Epithelial sodium channels (ENaC) are localized at the apical membrane of the epithelium, and are responsible for salt and fluid reabsorption. Renal ENaC takes up salt, thereby controlling salt content in serum. Loss-of-function ENaC mutations lead to low blood pressure due to salt-wasting, while gain-of-function mutations cause impaired sodium excretion and subsequent hypertension as well as hypokalemia. ENaC activity is regulated by intracellular and extracellular signals, including hormones, neurotransmitters, protein kinases, and small compounds. Cyclic nucleotides are broadly involved in stimulating protein kinase A and protein kinase G signaling pathways, and, surprisingly, also appear to have a role in regulating ENaC. Increasing evidence suggests that the cGMP analog, CPT-cGMP, activates Î±Î²Î³-ENaC activity reversibly through an extracellular pathway in a dose-dependent manner. Furthermore, the parachlorophenylthio moiety and ribose 2â€™-hydroxy group of CPT-cGMP are essential for facilitating the opening of ENaC channels by this compound. Serving as an extracellular ligand, CPT-cGMP eliminates sodium self-inhibition, which is a novel mechanism for stimulating salt reabsorption in parallel to the traditional NO/cGMP/PKG signal pathway. In conclusion, ENaC may be a druggable target for CPT-cGMP, leading to treatments for kidney malfunctions in salt reabsorption.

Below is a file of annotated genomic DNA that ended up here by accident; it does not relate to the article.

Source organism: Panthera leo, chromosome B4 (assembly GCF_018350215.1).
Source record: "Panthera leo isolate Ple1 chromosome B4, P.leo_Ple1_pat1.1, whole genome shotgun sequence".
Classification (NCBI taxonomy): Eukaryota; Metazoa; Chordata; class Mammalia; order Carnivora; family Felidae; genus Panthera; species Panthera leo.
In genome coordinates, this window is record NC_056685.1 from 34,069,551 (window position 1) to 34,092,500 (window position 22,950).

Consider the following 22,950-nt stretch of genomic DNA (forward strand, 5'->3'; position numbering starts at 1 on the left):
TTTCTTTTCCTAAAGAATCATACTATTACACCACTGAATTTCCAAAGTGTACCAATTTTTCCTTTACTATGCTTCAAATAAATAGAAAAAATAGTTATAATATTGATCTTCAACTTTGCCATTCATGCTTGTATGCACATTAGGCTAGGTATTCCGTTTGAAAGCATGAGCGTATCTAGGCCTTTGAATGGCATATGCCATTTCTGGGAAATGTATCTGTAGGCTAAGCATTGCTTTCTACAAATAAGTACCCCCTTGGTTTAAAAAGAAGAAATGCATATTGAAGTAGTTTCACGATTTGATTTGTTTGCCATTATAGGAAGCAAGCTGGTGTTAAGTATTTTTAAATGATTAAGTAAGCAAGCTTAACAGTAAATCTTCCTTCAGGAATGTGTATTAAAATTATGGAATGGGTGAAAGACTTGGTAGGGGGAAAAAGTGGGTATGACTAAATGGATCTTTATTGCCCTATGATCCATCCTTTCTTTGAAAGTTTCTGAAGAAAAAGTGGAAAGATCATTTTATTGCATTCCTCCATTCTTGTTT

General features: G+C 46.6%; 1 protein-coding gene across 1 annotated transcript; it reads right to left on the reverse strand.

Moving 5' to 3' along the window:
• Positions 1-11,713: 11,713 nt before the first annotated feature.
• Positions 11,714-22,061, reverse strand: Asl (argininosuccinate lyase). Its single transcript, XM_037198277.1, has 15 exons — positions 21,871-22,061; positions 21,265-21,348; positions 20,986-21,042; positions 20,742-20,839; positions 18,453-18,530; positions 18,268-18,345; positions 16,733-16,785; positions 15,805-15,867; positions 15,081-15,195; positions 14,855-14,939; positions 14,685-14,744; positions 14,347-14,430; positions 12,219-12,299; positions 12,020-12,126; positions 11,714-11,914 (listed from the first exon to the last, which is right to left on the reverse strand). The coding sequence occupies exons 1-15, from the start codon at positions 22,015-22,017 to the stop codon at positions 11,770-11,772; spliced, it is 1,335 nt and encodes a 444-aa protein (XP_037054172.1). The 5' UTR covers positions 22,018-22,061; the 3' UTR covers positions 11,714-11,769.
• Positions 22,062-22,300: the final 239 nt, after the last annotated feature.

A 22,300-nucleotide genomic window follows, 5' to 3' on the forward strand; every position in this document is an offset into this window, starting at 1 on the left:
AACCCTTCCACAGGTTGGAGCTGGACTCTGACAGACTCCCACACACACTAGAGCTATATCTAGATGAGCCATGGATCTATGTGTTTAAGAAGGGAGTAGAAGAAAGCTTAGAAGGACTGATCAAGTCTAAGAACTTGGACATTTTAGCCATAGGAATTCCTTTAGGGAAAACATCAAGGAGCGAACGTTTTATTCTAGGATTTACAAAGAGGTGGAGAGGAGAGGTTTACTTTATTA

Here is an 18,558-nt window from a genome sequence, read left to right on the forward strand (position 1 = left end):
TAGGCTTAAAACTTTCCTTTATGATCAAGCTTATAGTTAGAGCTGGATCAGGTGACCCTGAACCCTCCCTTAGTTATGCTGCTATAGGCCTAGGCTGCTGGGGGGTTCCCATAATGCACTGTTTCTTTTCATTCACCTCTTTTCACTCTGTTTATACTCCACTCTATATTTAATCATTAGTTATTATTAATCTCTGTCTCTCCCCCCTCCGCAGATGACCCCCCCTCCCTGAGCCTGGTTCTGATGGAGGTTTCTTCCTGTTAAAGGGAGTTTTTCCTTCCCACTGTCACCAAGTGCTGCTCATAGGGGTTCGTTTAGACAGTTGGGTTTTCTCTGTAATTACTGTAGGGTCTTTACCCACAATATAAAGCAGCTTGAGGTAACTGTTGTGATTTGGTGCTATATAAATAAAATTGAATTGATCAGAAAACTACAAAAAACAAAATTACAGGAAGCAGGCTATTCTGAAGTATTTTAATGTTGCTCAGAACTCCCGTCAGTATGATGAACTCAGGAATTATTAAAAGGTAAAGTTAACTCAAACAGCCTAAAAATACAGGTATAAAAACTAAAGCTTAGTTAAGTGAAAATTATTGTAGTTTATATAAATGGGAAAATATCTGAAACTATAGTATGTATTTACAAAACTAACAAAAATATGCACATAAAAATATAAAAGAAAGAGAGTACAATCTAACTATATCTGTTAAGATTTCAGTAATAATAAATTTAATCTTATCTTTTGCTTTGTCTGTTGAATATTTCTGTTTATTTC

International Journal of Biological Sciences
Digital Object Identifier (DOI)
Ji, Hong Long; Nie, Hong Guang; Chang, Yongchang; Lian, Qizhou; and Liu, Shan Lu, "Cpt-Cgmp Is A New Ligand Of Epithelial Sodium Channels" (2016). Neurobiology. 47.